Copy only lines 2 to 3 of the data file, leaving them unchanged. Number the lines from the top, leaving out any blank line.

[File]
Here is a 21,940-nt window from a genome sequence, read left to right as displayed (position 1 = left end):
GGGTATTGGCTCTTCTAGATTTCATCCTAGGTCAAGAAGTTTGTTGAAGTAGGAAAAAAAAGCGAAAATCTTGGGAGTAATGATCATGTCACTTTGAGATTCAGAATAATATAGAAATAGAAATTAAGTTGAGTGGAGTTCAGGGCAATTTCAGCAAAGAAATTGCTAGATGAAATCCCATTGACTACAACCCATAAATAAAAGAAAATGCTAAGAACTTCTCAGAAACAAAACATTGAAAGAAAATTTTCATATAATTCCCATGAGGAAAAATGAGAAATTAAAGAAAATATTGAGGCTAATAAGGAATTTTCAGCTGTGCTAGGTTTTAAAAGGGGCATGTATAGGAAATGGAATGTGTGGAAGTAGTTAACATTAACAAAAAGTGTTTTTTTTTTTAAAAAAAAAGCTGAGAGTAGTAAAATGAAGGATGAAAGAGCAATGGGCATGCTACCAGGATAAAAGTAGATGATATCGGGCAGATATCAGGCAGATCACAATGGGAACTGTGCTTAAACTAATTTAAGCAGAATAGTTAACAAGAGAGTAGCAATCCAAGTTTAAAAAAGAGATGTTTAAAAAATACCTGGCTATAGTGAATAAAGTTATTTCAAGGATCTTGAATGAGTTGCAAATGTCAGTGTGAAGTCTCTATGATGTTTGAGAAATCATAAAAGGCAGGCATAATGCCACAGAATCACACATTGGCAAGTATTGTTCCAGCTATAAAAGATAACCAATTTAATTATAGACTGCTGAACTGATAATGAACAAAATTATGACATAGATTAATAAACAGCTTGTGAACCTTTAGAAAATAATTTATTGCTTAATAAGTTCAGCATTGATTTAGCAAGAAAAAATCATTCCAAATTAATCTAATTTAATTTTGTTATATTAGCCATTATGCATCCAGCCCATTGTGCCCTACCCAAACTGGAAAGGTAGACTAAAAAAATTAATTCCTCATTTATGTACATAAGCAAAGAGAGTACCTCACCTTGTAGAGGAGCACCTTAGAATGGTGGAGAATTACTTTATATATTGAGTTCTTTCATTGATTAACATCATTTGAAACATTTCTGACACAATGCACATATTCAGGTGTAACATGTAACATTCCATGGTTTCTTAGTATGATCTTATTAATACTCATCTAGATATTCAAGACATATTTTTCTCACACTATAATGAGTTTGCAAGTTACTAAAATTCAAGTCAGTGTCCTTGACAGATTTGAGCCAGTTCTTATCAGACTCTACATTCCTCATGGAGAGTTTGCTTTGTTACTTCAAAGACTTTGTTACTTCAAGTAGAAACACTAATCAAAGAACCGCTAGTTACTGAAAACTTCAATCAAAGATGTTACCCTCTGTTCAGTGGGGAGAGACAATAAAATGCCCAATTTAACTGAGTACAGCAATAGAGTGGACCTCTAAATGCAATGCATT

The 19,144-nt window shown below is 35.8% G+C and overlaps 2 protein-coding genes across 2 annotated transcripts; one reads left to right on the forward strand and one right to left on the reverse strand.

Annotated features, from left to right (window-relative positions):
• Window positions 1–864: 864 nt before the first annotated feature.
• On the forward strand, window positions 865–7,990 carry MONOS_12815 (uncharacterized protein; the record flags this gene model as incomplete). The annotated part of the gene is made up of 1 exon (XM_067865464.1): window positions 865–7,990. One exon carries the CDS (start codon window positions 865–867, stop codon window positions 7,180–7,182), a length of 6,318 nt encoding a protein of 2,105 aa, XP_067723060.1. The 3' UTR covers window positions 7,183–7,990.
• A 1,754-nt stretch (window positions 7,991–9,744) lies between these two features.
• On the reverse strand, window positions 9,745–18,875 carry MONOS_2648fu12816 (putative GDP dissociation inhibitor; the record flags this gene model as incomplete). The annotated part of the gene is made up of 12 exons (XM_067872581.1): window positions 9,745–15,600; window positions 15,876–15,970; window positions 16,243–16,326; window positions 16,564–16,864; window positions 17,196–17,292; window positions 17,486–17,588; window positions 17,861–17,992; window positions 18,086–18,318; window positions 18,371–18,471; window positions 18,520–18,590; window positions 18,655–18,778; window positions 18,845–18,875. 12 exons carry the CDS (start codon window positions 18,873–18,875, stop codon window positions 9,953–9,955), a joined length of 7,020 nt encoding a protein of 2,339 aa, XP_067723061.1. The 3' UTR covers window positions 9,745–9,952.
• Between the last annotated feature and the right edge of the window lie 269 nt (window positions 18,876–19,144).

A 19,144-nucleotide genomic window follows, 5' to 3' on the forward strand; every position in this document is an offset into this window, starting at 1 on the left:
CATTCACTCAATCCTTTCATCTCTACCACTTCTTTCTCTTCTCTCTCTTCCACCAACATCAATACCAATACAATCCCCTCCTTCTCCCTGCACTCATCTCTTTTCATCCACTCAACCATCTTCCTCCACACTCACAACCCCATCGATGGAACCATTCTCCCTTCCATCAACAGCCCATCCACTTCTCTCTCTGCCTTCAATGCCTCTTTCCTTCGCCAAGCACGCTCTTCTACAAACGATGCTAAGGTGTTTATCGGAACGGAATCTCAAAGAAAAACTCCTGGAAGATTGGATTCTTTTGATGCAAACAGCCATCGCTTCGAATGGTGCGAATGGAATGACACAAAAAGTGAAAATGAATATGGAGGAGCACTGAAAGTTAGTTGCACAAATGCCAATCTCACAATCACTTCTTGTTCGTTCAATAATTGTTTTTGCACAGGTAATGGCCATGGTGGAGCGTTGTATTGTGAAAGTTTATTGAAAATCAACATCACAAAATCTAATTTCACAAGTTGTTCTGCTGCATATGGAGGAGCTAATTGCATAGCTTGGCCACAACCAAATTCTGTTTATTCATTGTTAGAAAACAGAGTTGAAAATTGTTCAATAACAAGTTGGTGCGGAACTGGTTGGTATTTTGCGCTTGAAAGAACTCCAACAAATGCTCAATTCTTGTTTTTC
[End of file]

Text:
GGGTATTGGCTCTTCTAGATTTCATCCTAGGTCAAGAAGTTTGTTGAAGTAGGAAAAAAAAGCGAAAATCTTGGGAGTAATGATCATGTCACTTTGAGATTCAGAATAATATAGAAATAGAAATTAAGTTGAGTGGAGTTCAGGGCAATTTCAGCAAAGAAATTGCTAGATGAAATCCCATTGACTACAACCCATAAATAAAAGAAAATGCTAAGAACTTCTCAGAAACAAAACATTGAAAGAAAATTTTCATATAATTCCCATGAGGAAAAATGAGAAATTAAAGAAAATATTGAGGCTAATAAGGAATTTTCAGCTGTGCTAGGTTTTAAAAGGGGCATGTATAGGAAATGGAATGTGTGGAAGTAGTTAACATTAACAAAAAGTGTTTTTTTTTTTAAAAAAAAAGCTGAGAGTAGTAAAATGAAGGATGAAAGAGCAATGGGCATGCTACCAGGATAAAAGTAGATGATATCGGGCAGATATCAGGCAGATCACAATGGGAACTGTGCTTAAACTAATTTAAGCAGAATAGTTAACAAGAGAGTAGCAATCCAAGTTTAAAAAAGAGATGTTTAAAAAATACCTGGCTATAGTGAATAAAGTTATTTCAAGGATCTTGAATGAGTTGCAAATGTCAGTGTGAAGTCTCTATGATGTTTGAGAAATCATAAAAGGCAGGCATAATGCCACAGAATCACACATTGGCAAGTATTGTTCCAGCTATAAAAGATAACCAATTTAATTATAGACTGCTGAACTGATAATGAACAAAATTATGACATAGATTAATAAACAGCTTGTGAACCTTTAGAAAATAATTTATTGCTTAATAAGTTCAGCATTGATTTAGCAAGAAAAAATCATTCCAAATTAATCTAATTTAATTTTGTTATATTAGCCATTATGCATCCAGCCCATTGTGCCCTACCCAAACTGGAAAGGTAGACTAAAAAAATTAATTCCTCATTTATGTACATAAGCAAAGAGAGTACCTCACCTTGTAGAGGAGCACCTTAGAATGGTGGAGAATTACTTTATATATTGAGTTCTTTCATTGATTAACATCATTTGAAACATTTCTGACACAATGCACATATTCAGGTGTAACATGTAACATTCCATGGTTTCTTAGTATGATCTTATTAATACTCATCTAGATATTCAAGACATATTTTTCTCACACTATAATGAGTTTGCAAGTTACTAAAATTCAAGTCAGTGTCCTTGACAGATTTGAGCCAGTTCTTATCAGACTCTACATTCCTCATGGAGAGTTTGCTTTGTTACTTCAAAGACTTTGTTACTTCAAGTAGAAACACTAATCAAAGAACCGCTAGTTACTGAAAACTTCAATCAAAGATGTTACCCTCTGTTCAGTGGGGAGAGACAATAAAATGCCCAATTTAACTGAGTACAGCAATAGAGTGGACCTCTAAATGCAATGCATT

The 19,144-nt window shown below is 35.8% G+C and overlaps 2 protein-coding genes across 2 annotated transcripts; one reads left to right on the forward strand and one right to left on the reverse strand.